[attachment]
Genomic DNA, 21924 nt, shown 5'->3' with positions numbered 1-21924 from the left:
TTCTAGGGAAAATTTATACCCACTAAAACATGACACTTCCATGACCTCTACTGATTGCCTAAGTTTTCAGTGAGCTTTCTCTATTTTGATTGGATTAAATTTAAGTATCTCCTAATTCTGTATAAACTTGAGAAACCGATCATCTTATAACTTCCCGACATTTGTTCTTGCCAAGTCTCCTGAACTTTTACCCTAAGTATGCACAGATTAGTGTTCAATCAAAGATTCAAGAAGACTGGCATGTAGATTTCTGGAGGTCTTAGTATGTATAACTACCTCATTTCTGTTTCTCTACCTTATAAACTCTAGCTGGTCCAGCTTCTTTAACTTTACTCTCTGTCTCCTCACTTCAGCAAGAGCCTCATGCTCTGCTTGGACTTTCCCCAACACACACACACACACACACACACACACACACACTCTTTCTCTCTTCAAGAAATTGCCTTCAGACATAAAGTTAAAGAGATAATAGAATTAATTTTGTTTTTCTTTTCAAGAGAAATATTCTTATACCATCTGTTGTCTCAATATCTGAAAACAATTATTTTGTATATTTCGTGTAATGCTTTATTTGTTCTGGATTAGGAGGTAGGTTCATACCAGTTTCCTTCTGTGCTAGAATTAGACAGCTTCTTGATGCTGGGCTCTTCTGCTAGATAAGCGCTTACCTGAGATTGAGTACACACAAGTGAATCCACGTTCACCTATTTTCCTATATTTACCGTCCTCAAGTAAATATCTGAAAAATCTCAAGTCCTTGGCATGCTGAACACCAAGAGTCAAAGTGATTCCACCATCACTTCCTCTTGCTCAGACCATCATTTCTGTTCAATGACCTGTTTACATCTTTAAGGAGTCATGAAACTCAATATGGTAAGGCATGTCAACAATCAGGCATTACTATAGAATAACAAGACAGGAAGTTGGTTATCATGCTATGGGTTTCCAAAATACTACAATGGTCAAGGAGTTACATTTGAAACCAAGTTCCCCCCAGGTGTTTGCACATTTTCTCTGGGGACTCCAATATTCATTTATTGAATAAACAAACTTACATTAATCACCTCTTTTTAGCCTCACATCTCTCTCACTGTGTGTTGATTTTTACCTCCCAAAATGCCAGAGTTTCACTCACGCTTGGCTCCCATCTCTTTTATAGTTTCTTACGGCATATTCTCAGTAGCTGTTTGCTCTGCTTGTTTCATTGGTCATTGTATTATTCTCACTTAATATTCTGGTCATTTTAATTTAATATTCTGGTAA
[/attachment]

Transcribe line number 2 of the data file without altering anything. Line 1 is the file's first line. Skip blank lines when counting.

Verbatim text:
TTCTAGGGAAAATTTATACCCACTAAAACATGACACTTCCATGACCTCTACTGATTGCCTAAGTTTTCAGTGAGCTTTCTCTATTTTGATTGGATTAAATTTAAGTATCTCCTAATTCTGTATAAACTTGAGAAACCGATCATCTTATAACTTCCCGACATTTGTTCTTGCCAAGTCTCCTGAACTTTTACCCTAAGTATGCACAGATTAGTGTTCAATCAAAGATTCAAGAAGACTGGCATGTAGATTTCTGGAGGTCTTAGTATGTATAACTACCTCATTTCTGTTTCTCTACCTTATAAACTCTAGCTGGTCCAGCTTCTTTAACTTTACTCTCTGTCTCCTCACTTCAGCAAGAGCCTCATGCTCTGCTTGGACTTTCCCCAACACACACACACACACACACACACACACACACACTCTTTCTCTCTTCAAGAAATTGCCTTCAGACATAAAGTTAAAGAGATAATAGAATTAATTTTGTTTTTCTTTTCAAGAGAAATATTCTTATACCATCTGTTGTCTCAATATCTGAAAACAATTATTTTGTATATTTCGTGTAATGCTTTATTTGTTCTGGATTAGGAGGTAGGTTCATACCAGTTTCCTTCTGTGCTAGAATTAGACAGCTTCTTGATGCTGGGCTCTTCTGCTAGATAAGCGCTTACCTGAGATTGAGTACACACAAGTGAATCCACGTTCACCTATTTTCCTATATTTACCGTCCTCAAGTAAATATCTGAAAAATCTCAAGTCCTTGGCATGCTGAACACCAAGAGTCAAAGTGATTCCACCATCACTTCCTCTTGCTCAGACCATCATTTCTGTTCAATGACCTGTTTACATCTTTAAGGAGTCATGAAACTCAATATGGTAAGGCATGTCAACAATCAGGCATTACTATAGAATAACAAGACAGGAAGTTGGTTATCATGCTATGGGTTTCCAAAATACTACAATGGTCAAGGAGTTACATTTGAAACCAAGTTCCCCCCAGGTGTTTGCACATTTTCTCTGGGGACTCCAATATTCATTTATTGAATAAACAAACTTACATTAATCACCTCTTTTTAGCCTCACATCTCTCTCACTGTGTGTTGATTTTTACCTCCCAAAATGCCAGAGTTTCACTCACGCTTGGCTCCCATCTCTTTTATAGTTTCTTACGGCATATTCTCAGTAGCTGTTTGCTCTGCTTGTTTCATTGGTCATTGTATTATTCTCACTTAATATTCTGGTCATTTTAATTTAATATTCTGGTAA